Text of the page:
Lukas: Google did this right? Arm Farm?
Josh: So it's definitely possible but do you really want to have to have dozens of robot arms running 24/7 for weeks every time you want to learn a new behavior.
Lukas: Sure. Yeah.
Josh: So coming back to this paper, the question that I got interested in was, is there any way to learn behaviors in a physics simulator, where you actually have access to hundreds of millions of labeled examples but then somehow make that work when the robot is put out into the real world? I was kind of working on this back when I was an Intern at Open AI and we had a really concrete problem that we were trying to solve. We were trying to set up a robot to make a stack of blocks. So it will like pick up blocks from a table and then stack them on top of each other. And the robot behavior was trained assuming that you actually know where the blocks are in the real world. And so then we needed to go back and backfill. Like, how do we actually find out? How do we estimate the position of each of these blocks in the real world? It is something that seems like a really easy problem, but actually when you think about "how do you make this really work?", it's more complicated than you'd expect.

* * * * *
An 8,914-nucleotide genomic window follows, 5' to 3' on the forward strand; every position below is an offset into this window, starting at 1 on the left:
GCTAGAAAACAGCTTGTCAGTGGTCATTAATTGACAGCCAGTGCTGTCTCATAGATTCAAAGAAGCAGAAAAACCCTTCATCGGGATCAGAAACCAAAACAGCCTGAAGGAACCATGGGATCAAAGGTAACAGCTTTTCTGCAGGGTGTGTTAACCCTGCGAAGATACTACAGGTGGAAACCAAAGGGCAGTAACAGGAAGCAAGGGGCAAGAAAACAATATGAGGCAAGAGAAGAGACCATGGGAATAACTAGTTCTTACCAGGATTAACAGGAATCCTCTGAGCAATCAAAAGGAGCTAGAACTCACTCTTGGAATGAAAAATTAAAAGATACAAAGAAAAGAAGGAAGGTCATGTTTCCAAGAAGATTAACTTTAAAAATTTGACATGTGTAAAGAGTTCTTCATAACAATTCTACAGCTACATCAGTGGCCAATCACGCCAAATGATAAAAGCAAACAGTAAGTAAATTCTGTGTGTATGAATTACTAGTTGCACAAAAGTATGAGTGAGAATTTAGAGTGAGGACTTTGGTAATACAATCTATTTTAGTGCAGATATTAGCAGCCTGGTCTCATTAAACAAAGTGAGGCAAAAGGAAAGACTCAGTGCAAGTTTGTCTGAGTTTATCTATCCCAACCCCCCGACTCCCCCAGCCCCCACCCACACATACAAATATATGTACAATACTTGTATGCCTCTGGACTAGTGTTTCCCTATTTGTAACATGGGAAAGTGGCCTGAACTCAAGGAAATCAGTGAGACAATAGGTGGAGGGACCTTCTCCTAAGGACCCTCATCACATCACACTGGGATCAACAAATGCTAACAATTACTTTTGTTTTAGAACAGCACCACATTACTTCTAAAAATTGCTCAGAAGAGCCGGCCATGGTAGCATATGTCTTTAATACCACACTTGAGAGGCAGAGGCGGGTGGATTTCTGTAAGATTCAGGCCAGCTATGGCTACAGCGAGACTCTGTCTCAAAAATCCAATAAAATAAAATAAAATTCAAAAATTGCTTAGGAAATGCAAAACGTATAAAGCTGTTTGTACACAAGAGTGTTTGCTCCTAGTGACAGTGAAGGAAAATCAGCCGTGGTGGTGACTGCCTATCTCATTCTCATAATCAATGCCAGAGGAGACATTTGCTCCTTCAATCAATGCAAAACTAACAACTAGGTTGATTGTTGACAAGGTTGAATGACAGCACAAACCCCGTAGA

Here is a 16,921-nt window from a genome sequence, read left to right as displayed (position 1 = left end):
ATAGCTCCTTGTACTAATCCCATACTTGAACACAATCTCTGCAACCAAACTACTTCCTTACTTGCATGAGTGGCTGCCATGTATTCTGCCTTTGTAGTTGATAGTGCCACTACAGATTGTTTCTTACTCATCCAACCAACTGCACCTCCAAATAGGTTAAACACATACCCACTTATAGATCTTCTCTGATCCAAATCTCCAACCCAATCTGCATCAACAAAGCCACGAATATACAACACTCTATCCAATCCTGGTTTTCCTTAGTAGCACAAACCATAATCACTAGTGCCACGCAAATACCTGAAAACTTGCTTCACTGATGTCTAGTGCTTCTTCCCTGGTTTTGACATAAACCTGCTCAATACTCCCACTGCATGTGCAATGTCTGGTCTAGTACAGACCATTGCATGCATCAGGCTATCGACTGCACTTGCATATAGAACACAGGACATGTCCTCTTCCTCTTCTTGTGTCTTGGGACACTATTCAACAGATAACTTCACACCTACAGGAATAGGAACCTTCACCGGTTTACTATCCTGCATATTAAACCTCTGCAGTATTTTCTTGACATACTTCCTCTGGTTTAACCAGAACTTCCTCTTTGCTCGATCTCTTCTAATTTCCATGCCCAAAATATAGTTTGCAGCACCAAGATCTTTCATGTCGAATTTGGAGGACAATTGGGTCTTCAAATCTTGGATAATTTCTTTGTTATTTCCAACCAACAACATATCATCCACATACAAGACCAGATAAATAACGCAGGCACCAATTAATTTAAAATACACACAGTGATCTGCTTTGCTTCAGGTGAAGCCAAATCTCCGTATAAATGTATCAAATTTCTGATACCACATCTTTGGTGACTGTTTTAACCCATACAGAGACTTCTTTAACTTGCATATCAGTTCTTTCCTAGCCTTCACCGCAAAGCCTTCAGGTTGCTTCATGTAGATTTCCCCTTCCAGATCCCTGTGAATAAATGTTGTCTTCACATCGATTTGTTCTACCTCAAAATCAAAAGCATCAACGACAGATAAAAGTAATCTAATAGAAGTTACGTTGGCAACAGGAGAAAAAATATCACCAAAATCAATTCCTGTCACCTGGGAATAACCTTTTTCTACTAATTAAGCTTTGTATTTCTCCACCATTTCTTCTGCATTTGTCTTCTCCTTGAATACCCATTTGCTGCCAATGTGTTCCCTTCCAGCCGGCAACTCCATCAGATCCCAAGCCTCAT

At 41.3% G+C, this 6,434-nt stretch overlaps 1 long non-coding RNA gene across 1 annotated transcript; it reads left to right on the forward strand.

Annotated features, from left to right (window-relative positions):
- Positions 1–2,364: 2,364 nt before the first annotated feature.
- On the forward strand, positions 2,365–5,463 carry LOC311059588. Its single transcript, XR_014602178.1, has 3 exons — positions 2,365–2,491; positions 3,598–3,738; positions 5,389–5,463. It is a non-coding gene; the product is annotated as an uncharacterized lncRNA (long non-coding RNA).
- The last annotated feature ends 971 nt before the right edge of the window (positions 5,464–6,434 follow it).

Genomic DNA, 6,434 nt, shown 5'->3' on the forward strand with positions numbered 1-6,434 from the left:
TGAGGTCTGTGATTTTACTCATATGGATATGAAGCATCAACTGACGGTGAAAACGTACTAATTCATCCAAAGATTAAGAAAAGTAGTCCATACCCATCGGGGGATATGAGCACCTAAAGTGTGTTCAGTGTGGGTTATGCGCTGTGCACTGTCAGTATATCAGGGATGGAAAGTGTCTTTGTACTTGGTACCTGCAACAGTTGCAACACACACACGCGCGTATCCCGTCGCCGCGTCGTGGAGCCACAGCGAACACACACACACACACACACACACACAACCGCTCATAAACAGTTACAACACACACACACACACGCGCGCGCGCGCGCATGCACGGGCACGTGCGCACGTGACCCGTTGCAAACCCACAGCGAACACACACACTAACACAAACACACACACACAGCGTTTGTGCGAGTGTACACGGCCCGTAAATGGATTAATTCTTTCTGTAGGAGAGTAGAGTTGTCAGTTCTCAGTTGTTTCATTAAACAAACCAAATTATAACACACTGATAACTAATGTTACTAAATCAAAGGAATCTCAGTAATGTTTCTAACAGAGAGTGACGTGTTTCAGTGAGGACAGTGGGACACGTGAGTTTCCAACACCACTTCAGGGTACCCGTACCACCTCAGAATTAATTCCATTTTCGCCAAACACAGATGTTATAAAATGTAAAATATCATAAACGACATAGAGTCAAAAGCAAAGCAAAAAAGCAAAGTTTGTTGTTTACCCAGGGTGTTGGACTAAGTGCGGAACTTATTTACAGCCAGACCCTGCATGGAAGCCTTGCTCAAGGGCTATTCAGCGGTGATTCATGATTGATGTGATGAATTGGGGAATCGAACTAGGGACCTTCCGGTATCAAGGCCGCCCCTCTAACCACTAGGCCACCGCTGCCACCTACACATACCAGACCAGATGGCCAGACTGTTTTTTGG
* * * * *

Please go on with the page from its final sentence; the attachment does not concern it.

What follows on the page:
Lukas: Honestly, it's so counterintuitive. I think even for me and probably for most people, that's hard. It's amazing. That's hard.
Josh: Yeah. And I think it's not like the hardest research problem in the world, but when you actually sit down and try to go and make it work really well, it's very tricky.